The 150th of Pickett’s Charge from the Peter Rogers House

by Scott Manning on July 9, 2013

Roughly 15,000 people were there for the 150th of Pickett’s Charge. After walking these fields numerous times, I can confidently say you just cannot get to a spot where you can see all the highs and lows of the hills between Cemetery and Seminary ridges. Here is what I saw.

By 12:00 PM on July 3, I found myself near the location of the Peter Rogers House on Emmitsburg Road with Craig Swain, which is coincidently his favorite spot in Gettysburg. He spent a good deal of time explaining how that location was pivotal and on the minds of various generals every single day of the battle.

Here was our vantage point and eventual marching path.

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At 1:00 PM, we commemorated the beginning of the great cannonade of the battle, and the war. Being an artillery guy, Craig wanted to stand where Colonel E. Porter Alexander stood to give the command of his 150 guns to commence firing on Cemetery Ridge.

We swapped stories and smoked cigars to pass the time before the recreation of Pickett’s Charge set for 3:00 PM.



Over the next few hours, we could see groups forming on Seminary Ridge where the Park Service broke visitors into 13 different brigades. Here, the topography came into play, as we could only see what would equate to the right-flank of the Confederate line. The left-flank remained hidden from our view.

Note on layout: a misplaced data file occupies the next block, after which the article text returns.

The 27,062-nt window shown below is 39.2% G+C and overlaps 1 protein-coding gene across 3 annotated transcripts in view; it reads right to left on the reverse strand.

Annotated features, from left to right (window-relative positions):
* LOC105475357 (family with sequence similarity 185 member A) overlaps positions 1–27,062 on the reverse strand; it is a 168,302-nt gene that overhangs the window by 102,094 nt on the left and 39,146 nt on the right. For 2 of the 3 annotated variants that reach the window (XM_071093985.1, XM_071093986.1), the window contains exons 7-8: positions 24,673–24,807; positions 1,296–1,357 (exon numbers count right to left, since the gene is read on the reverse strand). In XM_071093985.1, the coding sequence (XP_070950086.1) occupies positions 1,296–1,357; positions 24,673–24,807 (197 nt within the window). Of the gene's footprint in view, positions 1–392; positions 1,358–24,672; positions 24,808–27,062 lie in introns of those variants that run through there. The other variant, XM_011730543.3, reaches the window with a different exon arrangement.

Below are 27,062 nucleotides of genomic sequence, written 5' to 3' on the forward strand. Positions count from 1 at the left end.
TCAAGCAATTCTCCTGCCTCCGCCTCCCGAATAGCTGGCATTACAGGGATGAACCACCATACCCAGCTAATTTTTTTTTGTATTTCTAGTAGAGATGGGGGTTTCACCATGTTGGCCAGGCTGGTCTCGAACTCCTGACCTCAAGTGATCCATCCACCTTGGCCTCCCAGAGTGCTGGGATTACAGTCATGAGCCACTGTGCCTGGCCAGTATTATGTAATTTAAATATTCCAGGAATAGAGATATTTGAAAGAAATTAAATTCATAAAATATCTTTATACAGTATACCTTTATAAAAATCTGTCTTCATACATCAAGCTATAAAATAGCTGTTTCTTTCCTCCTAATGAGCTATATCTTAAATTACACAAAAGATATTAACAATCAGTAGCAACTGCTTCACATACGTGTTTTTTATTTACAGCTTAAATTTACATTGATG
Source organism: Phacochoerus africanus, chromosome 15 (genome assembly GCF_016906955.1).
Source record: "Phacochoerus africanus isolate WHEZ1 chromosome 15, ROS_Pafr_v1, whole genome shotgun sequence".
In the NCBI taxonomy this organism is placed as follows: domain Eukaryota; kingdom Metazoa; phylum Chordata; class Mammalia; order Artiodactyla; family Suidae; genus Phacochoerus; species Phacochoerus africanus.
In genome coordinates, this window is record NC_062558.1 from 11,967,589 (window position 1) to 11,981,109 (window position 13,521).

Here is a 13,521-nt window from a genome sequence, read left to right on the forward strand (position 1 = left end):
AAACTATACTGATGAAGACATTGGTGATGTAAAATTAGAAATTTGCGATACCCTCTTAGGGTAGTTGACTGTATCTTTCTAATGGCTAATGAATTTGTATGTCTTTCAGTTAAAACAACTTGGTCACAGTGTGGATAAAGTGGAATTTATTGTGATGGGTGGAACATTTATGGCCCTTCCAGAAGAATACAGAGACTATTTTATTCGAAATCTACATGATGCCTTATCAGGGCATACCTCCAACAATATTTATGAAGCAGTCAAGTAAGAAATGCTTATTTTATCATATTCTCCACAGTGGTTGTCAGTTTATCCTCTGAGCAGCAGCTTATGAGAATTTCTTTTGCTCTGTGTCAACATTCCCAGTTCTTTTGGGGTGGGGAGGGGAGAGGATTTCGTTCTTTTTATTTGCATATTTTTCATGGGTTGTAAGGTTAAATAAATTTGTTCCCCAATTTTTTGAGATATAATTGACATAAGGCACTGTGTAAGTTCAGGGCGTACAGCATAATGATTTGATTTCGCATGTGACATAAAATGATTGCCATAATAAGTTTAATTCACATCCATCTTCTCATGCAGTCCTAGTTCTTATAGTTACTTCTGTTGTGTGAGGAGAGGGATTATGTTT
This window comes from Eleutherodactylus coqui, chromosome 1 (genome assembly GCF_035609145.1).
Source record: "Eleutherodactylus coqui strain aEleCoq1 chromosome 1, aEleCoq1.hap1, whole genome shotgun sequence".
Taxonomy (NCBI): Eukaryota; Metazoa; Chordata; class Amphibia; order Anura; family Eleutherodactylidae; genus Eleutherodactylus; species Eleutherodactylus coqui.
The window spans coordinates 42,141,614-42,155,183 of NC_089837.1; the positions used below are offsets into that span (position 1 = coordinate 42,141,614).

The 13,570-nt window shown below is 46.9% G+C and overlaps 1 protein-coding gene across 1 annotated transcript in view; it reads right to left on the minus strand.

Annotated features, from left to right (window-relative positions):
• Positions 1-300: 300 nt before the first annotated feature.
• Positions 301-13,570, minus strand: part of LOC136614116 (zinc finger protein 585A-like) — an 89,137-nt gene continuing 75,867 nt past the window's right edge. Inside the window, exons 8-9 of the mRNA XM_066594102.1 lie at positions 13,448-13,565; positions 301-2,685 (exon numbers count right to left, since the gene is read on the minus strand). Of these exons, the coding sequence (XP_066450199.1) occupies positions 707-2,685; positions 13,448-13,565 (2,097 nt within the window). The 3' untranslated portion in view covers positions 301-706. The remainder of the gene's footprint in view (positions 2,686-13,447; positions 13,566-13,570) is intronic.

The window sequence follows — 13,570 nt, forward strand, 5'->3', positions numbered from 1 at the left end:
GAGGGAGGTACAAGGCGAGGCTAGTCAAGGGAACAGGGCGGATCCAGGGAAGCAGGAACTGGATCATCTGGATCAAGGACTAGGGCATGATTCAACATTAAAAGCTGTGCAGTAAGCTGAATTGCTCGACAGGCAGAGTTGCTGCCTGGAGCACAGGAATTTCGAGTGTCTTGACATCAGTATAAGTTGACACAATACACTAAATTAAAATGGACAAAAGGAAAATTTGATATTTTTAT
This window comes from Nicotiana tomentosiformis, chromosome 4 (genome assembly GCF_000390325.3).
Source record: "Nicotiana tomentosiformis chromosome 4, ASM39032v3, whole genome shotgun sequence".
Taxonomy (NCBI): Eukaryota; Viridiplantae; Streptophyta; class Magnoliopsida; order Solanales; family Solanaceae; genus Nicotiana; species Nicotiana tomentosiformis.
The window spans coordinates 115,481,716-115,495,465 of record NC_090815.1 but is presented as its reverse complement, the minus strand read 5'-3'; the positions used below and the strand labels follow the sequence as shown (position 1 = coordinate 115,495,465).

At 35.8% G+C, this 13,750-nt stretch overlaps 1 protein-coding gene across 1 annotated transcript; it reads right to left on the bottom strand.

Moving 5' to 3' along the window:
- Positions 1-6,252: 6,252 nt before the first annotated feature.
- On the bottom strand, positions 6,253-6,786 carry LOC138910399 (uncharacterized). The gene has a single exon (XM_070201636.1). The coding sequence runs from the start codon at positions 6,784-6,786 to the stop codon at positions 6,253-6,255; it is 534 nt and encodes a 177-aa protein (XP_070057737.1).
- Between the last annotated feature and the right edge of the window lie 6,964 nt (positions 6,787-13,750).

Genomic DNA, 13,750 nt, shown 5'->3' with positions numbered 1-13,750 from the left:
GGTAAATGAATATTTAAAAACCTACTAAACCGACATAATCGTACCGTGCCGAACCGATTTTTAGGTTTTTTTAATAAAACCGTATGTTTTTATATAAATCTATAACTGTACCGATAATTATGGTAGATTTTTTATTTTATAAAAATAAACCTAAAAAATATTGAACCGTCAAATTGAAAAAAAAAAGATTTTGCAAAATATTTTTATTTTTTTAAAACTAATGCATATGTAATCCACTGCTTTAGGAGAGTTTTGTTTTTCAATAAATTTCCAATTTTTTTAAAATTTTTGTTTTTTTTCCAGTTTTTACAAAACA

We could also see a massive group of people forming at the Angle on Cemetery Ridge.


In addition, batteries on both sides exchanged fire.


By 3:00 PM, we could hear the whooping and hollering of people trying to recreate the Rebel Yell.




Below, you can see three of the groups, one to the left, one at the fence, and the third on the hill in the distance.


As we watched people stream across the fields, we moved in closer until we were overtaken ourselves at Emmitsburg Road. From there, we marched all the way to Cemetery Ridge.





There, rangers tried to provide interpretation, but the crowds were just too massive.

Then someone started playing Taps on the north end of the ridge. Then another. The crowd hushed. About a dozen played Taps one after the other from the Angle down to the PA monument. It was the most moving moment of the day.


Afterward, we trekked to McDonald’s, drank water, and attempted to understand what we just experienced. It was thoroughly satisfying.

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